By ANDREW NELSON, Staff Writer | Published July 5, 2007
Area Catholics joined members of the Muslim and Jewish faith communities at an interfaith prayer service in downtown Atlanta June 21 to support the dignity of immigrants.
In a statement read at the prayer service, local religious leaders, including Archbishop Wilton D. Gregory, urged people to debate changes to the country’s immigration laws without degrading immigrants.
Reading from the Quran and offering Christian prayers, those at the prayer service said people of faith are called to show mercy to immigrants.
Imam Plemon El-Amin, president of Faith Alliance of Metro Atlanta, said political leaders and all people must show a greater sense of compassion for immigrants.
It is a “universal value that every human being has value … and must be respected and protected,” said Imam El-Amin at the “In the Light of Love” service held at Central Presbyterian Church.
The interfaith gathering took place several days before a vote in the U.S. Senate effectively killed a proposed revision of the country’s immigration law.
In their statement, Archbishop Gregory, Imam El-Amin and Rabbi Scott Saulson, chaplain at the Atlanta Jewish Center, urged a halt to a debate they believe smears the immigrant community.
“Defaming, diminishing and dismissing newcomers as less than human strikes us as neither very faith-filled nor very American. Our concern is with family, civic, and faith values,” said the statement signed by the religious leaders.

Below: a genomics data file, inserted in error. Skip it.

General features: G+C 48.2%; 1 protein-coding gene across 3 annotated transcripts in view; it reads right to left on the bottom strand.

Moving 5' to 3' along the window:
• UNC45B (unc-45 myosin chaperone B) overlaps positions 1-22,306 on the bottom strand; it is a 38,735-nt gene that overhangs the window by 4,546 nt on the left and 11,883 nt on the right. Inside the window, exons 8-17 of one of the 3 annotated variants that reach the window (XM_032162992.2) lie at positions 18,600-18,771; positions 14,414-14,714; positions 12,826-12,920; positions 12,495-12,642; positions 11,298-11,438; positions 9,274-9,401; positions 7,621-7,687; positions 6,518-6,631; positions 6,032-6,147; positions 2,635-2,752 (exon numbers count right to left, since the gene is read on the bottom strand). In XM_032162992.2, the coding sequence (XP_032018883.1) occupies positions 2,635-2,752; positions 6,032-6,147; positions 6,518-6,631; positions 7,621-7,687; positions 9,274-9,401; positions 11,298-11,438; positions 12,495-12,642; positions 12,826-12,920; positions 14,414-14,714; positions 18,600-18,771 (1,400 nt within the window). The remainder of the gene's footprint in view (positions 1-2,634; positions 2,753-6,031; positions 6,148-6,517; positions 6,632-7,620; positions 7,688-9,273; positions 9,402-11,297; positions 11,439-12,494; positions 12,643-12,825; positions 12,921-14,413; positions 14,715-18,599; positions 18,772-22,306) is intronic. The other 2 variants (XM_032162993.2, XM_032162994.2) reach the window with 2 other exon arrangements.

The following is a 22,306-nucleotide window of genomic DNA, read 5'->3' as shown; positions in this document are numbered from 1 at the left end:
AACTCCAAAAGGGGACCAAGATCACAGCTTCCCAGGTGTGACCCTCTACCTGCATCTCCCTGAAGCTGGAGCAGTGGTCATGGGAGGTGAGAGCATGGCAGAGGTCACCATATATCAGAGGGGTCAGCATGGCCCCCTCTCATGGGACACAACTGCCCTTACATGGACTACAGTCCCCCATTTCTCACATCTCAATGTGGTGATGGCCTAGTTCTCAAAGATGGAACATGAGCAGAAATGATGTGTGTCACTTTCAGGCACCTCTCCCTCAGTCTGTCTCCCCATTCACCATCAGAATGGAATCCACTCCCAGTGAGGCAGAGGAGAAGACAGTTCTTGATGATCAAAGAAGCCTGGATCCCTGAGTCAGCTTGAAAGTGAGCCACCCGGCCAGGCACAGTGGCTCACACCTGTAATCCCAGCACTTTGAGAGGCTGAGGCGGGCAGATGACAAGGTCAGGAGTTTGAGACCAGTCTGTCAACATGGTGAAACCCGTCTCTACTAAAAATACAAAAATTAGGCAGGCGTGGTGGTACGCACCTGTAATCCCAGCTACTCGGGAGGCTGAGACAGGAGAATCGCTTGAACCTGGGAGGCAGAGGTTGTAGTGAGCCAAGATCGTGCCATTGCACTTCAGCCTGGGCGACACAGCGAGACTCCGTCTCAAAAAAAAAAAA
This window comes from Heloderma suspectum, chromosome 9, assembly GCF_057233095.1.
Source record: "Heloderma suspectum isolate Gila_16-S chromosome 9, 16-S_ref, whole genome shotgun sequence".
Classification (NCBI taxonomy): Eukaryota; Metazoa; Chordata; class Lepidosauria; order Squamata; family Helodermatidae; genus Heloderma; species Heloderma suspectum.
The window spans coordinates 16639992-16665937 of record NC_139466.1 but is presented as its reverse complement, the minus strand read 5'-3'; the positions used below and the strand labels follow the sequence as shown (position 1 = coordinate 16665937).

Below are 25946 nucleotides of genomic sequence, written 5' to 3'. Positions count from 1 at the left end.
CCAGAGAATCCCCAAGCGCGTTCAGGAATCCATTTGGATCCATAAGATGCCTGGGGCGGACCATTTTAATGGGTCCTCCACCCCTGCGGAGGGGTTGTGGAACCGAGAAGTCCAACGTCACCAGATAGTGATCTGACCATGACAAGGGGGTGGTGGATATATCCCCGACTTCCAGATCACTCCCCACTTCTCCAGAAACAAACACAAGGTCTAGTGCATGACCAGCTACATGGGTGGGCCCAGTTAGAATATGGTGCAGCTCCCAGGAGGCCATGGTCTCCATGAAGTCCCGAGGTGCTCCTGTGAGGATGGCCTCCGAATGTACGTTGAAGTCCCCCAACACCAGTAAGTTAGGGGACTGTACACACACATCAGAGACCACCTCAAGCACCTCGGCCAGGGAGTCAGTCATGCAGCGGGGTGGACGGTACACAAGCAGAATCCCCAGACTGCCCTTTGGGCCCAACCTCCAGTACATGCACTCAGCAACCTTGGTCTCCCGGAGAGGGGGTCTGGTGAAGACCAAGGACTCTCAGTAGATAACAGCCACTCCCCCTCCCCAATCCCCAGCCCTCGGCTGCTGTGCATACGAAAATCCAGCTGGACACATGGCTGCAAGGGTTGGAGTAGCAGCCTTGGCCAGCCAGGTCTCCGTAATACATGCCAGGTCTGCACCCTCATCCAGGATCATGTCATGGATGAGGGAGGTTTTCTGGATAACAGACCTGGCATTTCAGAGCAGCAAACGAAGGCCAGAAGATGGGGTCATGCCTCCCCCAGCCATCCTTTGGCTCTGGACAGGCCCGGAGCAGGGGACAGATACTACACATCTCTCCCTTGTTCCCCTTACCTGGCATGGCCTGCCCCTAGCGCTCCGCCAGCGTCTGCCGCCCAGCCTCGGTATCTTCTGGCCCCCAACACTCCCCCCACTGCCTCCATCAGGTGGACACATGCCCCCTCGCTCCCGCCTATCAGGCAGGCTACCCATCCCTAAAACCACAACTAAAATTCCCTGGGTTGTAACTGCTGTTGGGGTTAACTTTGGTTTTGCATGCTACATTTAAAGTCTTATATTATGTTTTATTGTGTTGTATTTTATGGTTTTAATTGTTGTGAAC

The three urged that morality guide the political debate surrounding illegal immigration. “Legal status in civil law is important, but it is not a final measure of humanity,” said the statement.
Msgr. Luis Zamara, representing the archdiocese at the service, said many immigrants are coming here to improve their lives, which benefits the United States.
“We are so rich because this country opened its doors to so many cultures,” he said.
Msgr. Zamara, vicar general, said immigrants have a difficult journey to make it to this country, just like the Israelites wandered in the desert before God took them to the Promised Land.
“In the dreams of many people, for their lives, this is the promised land,” he said.
Some 50 people attended the noontime prayer service, including several from St. Jude Church, Sandy Springs, where the influx of newcomers has changed the parish. Immigrants worship at the church where Masses are in Spanish and Portuguese as well as English.
Ellen Howe, 57, a retired parochial school teacher, said some people opposed to immigration reform speak out of fear while others do not have a complete understanding of the immigration issue.
“There’s a lot of myths that they hear,” said Howe. “Our faith calls us to come here. Welcoming the stranger is just who we are as Catholic Christians.”
Tim Sprull, 43, an attorney and St. Jude parishioner, said immigration stirs up a lot of feelings during discussions at the parish. Sprull said most people have “benign ignorance” about issues surrounding immigration, repeating what they hear from political pundits.